But to get back to those neo-Freudian preoccupations: take a minute and listen to Negroponte’s voice when the talking oven enters the story (you can skip to that point in the TED video very easily by going to the Interactive Transcript and clicking on the relevant paragraph, at 9 minutes 54 seconds).  He is an accomplished and experienced speaker, and like many educators has an arsenal of gestures and intonations at his disposal.  So his dialogue for the smart appliance is animated, hyper-expressive, and slightly laced with irony: he knows the talking oven is funny.  But the way his vocal pitch goes up, the expansion of certain key phonemes, mark this little section of narrative as high fantasy.  He sounds like a very serious person reading a fairy-tale to children.  The oven that knows just what Nicholas wants, and cooks it just right: we are in the Land of Cockaigne.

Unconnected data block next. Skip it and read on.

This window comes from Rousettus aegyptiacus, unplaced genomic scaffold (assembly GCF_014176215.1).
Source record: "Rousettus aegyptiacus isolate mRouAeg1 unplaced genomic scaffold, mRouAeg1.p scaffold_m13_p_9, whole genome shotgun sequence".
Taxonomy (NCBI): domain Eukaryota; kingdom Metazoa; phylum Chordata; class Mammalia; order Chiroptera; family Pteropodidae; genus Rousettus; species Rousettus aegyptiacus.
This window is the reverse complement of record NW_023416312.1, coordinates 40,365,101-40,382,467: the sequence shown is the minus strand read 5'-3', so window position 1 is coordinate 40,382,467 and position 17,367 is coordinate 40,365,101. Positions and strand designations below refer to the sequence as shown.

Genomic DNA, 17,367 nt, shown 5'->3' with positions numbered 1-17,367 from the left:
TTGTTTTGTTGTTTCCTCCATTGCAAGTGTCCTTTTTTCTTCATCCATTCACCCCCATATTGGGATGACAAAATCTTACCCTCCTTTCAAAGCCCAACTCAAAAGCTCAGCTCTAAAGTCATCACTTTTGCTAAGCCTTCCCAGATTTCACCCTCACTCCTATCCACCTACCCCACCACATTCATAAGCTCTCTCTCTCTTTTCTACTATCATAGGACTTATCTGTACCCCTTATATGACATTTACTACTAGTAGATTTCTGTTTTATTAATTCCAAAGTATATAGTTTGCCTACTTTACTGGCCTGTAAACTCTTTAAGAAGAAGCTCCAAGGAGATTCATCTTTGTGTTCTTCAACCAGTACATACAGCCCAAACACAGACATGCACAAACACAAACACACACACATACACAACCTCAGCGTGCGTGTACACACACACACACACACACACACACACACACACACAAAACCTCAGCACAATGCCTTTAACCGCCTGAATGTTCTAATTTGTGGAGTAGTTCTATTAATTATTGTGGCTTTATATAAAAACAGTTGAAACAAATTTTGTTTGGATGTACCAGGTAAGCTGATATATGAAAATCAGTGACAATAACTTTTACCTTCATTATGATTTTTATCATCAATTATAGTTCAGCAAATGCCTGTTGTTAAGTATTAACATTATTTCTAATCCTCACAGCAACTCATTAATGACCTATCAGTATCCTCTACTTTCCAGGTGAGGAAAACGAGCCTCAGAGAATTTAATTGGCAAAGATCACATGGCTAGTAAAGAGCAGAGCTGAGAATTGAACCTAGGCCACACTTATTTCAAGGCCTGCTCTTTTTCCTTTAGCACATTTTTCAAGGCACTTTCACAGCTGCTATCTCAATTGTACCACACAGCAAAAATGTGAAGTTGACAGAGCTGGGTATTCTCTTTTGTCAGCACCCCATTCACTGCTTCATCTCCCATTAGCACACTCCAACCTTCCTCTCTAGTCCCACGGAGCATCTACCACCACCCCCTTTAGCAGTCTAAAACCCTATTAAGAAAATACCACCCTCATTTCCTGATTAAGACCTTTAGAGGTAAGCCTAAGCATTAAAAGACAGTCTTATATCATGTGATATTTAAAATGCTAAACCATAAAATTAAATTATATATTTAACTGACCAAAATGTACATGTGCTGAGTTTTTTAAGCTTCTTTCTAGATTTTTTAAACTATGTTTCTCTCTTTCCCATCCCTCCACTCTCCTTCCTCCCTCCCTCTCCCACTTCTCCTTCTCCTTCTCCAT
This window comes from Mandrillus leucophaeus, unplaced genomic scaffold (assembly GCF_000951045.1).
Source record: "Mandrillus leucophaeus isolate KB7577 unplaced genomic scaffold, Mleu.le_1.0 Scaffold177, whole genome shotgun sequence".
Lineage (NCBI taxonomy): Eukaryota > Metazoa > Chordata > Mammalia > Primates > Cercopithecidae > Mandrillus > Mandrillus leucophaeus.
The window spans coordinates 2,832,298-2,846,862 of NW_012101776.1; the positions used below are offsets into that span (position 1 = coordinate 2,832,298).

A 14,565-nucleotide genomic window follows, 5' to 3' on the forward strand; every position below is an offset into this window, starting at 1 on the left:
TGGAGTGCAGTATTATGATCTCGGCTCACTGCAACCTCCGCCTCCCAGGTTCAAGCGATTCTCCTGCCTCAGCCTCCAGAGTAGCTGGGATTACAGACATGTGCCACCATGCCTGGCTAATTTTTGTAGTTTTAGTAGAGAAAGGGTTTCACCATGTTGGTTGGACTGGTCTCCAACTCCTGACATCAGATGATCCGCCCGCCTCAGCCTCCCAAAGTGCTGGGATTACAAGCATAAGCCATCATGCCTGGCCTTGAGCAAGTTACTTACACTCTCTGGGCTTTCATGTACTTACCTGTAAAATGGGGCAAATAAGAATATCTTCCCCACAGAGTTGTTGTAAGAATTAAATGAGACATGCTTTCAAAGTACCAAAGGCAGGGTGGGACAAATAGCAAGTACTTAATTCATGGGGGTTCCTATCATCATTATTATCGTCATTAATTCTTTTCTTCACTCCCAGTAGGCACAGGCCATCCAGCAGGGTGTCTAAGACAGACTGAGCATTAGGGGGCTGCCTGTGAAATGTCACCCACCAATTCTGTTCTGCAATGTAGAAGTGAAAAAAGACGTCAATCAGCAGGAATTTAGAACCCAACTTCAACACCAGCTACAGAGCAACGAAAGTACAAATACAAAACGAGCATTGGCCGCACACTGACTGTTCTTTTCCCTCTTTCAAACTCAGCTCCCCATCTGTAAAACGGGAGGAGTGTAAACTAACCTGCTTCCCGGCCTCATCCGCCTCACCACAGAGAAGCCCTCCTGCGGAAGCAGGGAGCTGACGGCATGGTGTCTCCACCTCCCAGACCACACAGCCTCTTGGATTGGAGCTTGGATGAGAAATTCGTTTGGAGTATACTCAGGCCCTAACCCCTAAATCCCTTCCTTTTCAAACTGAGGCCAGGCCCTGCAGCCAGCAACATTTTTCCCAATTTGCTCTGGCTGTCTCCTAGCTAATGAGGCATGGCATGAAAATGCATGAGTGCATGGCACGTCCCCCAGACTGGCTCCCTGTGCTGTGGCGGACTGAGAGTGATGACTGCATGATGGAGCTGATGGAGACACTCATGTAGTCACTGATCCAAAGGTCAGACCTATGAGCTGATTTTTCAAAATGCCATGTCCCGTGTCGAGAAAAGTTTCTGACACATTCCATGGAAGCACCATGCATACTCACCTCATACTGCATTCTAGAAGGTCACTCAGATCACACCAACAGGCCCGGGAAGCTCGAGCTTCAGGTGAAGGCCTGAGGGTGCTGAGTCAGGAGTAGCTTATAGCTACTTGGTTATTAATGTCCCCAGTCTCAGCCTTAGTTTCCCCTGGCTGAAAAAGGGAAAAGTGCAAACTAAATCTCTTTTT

In the late 16th century (the 1560’s, to be more precise), the Flemish painter Pieter Bruegel the Elder illustrated the medieval concept of a land of unearned plenty; the image above, “The Land of Cockaigne,” is Bruegel’s critique of this fantasy.  Apparently the painter liked roast chicken too, for one of the animated foodstuffs haunting this scene is a living cooked bird, laying its head down upon a platter presumably in preparation for offering itself to be eaten.  But the five humans in the picture don’t seem to notice this act of self-sacrifice; of the three who are awake, two are waiting open-mouthed for food and drink to drop in, while in the background the third is burrowing his way head-first into a huge blob of something nondescript (one can only hope it is pudding).  In the land of “smart foodstuffs,” human activity is either unnecessary or disturbingly regressive; the monstrous pudding envelopes and devours the diner. And agency — purposive and self-constitutive action — is carried out by objects, while subjects remain passive or submerged.